Editorial: Break out the birthday candles — Social Security’s importance in U.S.
by The Anniston Star Editorial Board
Aug 15, 2013 | 2024 views |  0 comments | 27 27 recommendations | email to a friend | print
Social Security, that irreplaceable program of financial assistance in the United States, turned 78 Thursday. Little was made of it, which is a shame. Americans should have thrown it a party.

By any estimation, it is one of this nation’s most successful attempts, legislative or otherwise, to better Americans’ lives. With this Franklin D. Roosevelt-era program, million of Americans are able to live comfortably when they retire. Without it, a great many of retirement-age Americans would see their quality of life greatly diminished in their final years.

By no means is it a perfect program. Its long-term fiscal shortfall means substantive policy changes are needed. It doesn’t provide wealth, especially to those who paid into the system while working decades at low-wage jobs. It’s common for low- and middle-income American retirees to work part-time to make up for what Social Security doesn’t cover.

But it is invaluable.

On Thursday, the Center on Budget and Policy Priorities published a report on Social Security’s impact on modern America. For those who think it is a dying program that no longer is fiscally or politically needed in this nation, the report’s data beg you to think otherwise.

To wit:

• Social Security contributes on average two-thirds of income for recipients aged 65 and over.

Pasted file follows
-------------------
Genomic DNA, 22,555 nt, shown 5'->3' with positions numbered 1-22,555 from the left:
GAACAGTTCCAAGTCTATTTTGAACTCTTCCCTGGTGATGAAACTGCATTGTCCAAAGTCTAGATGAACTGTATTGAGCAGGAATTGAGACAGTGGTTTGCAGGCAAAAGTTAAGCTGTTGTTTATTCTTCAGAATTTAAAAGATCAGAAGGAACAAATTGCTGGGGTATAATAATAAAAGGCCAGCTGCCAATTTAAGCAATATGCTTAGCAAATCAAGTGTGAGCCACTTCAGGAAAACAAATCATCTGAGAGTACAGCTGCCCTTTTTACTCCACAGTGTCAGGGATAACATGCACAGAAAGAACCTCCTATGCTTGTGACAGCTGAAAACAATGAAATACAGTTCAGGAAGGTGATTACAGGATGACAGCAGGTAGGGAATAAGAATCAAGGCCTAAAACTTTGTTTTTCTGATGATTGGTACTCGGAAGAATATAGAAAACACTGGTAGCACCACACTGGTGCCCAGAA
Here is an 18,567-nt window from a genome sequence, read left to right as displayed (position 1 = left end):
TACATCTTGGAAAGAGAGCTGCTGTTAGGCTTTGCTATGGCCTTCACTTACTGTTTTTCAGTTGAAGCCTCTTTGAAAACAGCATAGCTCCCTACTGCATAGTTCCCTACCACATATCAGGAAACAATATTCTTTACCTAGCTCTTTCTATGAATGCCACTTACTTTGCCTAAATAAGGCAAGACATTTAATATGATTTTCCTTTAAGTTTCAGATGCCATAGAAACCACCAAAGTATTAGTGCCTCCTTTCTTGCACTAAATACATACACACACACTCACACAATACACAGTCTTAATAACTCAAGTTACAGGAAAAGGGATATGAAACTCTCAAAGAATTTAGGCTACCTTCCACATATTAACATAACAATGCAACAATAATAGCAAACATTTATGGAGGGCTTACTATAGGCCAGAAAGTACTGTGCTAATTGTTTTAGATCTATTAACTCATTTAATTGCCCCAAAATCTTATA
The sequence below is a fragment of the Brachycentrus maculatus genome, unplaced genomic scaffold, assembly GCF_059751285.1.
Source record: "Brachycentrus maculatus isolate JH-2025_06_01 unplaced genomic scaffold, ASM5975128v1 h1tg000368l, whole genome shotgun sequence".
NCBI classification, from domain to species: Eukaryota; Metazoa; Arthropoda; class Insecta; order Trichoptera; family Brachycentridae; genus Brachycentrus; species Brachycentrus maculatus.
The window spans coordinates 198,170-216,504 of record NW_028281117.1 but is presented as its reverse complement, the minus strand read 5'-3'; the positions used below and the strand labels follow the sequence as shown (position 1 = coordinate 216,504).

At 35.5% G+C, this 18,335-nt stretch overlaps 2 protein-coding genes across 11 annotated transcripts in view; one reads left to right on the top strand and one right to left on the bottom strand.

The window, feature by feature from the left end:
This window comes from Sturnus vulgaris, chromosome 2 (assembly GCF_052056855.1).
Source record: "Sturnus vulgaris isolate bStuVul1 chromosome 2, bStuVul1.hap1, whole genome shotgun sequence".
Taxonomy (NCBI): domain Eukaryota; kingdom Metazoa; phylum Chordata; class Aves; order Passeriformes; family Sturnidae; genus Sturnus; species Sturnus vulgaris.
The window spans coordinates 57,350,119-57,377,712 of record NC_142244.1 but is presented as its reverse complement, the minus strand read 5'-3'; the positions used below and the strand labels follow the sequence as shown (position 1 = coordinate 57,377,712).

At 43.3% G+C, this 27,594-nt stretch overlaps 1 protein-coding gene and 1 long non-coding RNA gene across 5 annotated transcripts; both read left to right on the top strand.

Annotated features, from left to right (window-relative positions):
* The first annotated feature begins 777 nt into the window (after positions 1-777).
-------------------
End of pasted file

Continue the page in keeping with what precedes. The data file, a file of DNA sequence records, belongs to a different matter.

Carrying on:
• A majority of Hispanics and a near-majority of black recipients rely on Social Security for more than 90 percent of their income.

• In 2011, more than 21 million Americans were rescued from poverty by Social Security benefits, including nearly 15 million people aged 65 and over.

• And, for a point of reference, it’s important to note that the average monthly Social Security benefit check is $1,300; only 9 percent get more than $2,000 a month, and only 1 percent gets more than $2,500. As the Center’s data show, those figures are extremely low by international standards.

Whenever discussion in Washington turns to reforming Social Security, conservative and radical thinkers propose all sorts of alterations, some of which would decimate the program and harm millions of recipients. That can’t be allowed to happen.

Social Security needs protection, if not expansion as the economy improves. May it live on to see many more birthdays.
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